Yule was, among the Norse, the celebration of the winter solstice . Yule began at sunset on December 20th and ended on January 1st.
Yule was uniquely associated with Odin/Woden as its originator. An alternate meaning of the word was feast.
Yule was celebrated with the burning of a Yule log, a leftover of the previous year. If possible, it was scented with bayberry, blessed thistle, evergreen, frankincense holly, laurel, mistletoe, oak, pine, sage, yellow cedar. An enclosure was decorated with evergreen boughs or wreaths, holly, mistletoe, baskets of fruit with cloves, and poinsettias. Cookies and caraway cakes soaked in cider, fruits, nuts, pork dishes, turkey, eggnog, ginger tea, spiced cider, wassail, or lamb's wool (ale, sugar, nutmeg, roasted apples) were eaten. Activities of the Yule season were caroling, wassailing the trees, decorating the Yule tree, exchanging of presents, kissing under the mistletoe, and worshipping Odin, or Kris Kringle.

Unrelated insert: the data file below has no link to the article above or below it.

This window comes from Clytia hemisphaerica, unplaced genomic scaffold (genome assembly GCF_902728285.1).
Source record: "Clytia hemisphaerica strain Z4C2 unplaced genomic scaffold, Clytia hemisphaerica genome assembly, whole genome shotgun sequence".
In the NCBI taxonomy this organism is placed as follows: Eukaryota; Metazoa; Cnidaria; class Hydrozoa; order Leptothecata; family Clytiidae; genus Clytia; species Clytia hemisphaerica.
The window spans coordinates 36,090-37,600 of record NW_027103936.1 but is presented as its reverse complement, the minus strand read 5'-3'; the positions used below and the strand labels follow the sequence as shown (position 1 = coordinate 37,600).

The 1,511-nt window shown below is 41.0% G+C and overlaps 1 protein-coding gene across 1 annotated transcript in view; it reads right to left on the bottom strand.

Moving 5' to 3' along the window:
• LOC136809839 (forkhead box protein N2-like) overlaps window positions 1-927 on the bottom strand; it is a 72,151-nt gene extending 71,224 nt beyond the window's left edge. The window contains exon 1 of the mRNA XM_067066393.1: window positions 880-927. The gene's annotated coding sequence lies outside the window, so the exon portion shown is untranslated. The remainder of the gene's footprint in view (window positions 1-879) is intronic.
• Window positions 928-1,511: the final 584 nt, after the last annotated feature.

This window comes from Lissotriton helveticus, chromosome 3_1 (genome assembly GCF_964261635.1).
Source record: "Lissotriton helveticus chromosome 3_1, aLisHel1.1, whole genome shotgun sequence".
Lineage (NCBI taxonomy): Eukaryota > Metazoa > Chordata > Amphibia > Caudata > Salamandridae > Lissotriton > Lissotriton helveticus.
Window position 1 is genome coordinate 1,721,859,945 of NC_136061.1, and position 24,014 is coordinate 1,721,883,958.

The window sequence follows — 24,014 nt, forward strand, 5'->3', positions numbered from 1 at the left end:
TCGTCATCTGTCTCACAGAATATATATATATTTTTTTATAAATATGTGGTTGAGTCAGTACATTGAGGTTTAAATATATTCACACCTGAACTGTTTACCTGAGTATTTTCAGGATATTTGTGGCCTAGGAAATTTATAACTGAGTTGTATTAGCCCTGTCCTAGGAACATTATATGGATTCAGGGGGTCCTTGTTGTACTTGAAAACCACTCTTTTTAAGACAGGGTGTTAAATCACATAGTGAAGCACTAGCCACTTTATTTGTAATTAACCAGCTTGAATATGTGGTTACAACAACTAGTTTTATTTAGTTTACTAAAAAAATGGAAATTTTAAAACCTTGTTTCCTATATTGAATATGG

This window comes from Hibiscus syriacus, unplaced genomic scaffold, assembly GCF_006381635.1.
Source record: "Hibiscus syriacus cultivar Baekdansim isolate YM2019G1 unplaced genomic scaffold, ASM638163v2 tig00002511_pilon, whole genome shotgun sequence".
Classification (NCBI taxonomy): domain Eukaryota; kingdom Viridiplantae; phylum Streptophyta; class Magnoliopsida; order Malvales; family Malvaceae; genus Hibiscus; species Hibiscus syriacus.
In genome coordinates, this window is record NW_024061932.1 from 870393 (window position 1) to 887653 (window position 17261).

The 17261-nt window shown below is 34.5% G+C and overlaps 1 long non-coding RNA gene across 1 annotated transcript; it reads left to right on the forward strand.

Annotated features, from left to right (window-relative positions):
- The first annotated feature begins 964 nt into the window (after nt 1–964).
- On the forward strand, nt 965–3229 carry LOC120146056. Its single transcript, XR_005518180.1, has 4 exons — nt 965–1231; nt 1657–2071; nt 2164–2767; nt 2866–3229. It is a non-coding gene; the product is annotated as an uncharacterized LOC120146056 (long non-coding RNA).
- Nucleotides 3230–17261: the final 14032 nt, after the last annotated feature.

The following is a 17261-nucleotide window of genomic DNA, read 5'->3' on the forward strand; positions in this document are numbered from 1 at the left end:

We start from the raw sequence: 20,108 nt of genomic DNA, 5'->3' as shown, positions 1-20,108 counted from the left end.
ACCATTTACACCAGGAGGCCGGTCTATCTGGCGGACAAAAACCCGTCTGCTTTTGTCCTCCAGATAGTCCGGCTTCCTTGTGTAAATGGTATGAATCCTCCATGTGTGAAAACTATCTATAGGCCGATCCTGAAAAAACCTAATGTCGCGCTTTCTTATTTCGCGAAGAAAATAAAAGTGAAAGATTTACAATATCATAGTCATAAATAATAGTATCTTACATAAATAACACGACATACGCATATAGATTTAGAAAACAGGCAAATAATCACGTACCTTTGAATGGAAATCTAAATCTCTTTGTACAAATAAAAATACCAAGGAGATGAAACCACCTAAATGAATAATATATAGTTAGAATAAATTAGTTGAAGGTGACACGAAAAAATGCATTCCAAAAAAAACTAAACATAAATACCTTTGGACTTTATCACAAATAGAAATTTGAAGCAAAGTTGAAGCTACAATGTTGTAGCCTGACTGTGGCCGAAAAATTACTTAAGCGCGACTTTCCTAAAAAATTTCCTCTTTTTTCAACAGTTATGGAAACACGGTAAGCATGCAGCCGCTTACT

The Yule period was the changeover from a shortening to a lengthening of days and a worship of the hardy oak and the life-giving sun. As a practitioner of female magic and a symbol of wisdom, Odin was an ideal god for the occasion.